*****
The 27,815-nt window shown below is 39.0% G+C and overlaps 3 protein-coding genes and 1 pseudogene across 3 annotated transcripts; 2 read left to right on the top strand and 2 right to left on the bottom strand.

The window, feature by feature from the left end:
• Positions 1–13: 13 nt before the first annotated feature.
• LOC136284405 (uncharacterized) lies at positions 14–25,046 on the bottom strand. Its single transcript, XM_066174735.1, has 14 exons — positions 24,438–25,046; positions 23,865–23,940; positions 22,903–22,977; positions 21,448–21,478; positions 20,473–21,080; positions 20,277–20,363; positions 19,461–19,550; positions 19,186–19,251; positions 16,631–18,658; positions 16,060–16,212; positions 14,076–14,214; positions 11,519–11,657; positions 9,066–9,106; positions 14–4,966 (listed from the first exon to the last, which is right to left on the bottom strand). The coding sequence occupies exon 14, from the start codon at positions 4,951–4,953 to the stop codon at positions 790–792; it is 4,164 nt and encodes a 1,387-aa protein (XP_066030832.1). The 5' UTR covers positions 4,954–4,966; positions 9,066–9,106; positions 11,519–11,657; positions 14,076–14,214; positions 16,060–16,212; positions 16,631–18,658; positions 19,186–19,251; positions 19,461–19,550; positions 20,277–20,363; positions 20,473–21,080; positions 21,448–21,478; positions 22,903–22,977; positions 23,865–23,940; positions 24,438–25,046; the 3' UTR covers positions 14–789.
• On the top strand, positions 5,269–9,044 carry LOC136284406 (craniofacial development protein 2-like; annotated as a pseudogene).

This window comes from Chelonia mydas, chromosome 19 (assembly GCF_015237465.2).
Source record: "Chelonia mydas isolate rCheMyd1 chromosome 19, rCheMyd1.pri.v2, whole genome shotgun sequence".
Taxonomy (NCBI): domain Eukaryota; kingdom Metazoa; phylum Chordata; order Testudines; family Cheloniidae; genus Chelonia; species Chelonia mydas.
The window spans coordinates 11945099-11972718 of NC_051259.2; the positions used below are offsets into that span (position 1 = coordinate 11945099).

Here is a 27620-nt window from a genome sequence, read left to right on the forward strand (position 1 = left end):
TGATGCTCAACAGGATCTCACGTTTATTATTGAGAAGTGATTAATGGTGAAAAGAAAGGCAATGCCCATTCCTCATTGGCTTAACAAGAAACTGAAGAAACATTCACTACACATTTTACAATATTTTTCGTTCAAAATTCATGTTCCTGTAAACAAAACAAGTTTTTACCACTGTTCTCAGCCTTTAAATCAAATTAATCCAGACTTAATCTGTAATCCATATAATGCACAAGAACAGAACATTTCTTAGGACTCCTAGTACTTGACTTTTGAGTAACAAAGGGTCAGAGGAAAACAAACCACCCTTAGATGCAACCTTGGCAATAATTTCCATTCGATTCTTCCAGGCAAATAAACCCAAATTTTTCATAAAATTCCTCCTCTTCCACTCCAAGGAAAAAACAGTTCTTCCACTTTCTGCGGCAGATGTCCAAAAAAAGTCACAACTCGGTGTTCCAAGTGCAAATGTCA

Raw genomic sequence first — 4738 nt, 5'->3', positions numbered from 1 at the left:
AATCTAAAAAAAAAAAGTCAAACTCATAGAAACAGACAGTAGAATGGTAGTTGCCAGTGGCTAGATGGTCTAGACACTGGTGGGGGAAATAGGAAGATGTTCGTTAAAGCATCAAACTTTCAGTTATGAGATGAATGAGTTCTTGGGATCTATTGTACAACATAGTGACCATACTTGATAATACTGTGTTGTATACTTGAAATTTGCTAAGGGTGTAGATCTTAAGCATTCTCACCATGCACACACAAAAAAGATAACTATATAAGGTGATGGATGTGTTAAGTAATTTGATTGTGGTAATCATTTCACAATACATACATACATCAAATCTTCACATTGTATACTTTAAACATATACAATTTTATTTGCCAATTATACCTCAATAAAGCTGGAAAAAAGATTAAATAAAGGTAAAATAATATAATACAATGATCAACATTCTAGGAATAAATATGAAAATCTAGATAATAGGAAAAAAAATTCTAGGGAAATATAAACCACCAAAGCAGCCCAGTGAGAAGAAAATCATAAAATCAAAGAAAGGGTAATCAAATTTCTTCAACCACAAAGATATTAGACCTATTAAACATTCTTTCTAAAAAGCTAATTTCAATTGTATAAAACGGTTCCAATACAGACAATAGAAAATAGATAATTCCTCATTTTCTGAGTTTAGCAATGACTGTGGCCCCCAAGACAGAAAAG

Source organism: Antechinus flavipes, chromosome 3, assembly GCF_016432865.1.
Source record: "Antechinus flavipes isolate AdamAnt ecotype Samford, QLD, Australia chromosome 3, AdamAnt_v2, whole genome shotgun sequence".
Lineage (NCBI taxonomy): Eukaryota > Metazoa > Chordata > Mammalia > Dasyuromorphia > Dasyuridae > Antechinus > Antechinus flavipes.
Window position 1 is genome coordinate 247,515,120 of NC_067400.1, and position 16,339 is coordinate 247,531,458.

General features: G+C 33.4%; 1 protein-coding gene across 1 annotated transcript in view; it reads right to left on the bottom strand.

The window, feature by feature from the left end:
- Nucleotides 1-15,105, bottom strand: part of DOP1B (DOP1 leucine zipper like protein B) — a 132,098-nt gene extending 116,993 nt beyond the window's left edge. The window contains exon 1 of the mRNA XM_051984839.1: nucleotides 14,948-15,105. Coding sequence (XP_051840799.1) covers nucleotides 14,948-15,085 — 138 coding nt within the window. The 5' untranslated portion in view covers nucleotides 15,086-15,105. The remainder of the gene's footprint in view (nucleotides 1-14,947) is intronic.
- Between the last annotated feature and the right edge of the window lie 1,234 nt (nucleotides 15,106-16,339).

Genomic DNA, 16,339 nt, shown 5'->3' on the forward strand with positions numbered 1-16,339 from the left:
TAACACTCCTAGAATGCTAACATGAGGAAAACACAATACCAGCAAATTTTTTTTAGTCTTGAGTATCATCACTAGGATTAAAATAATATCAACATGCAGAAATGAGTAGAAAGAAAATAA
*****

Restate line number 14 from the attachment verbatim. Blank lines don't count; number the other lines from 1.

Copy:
Source organism: Antechinus flavipes, chromosome 3, assembly GCF_016432865.1.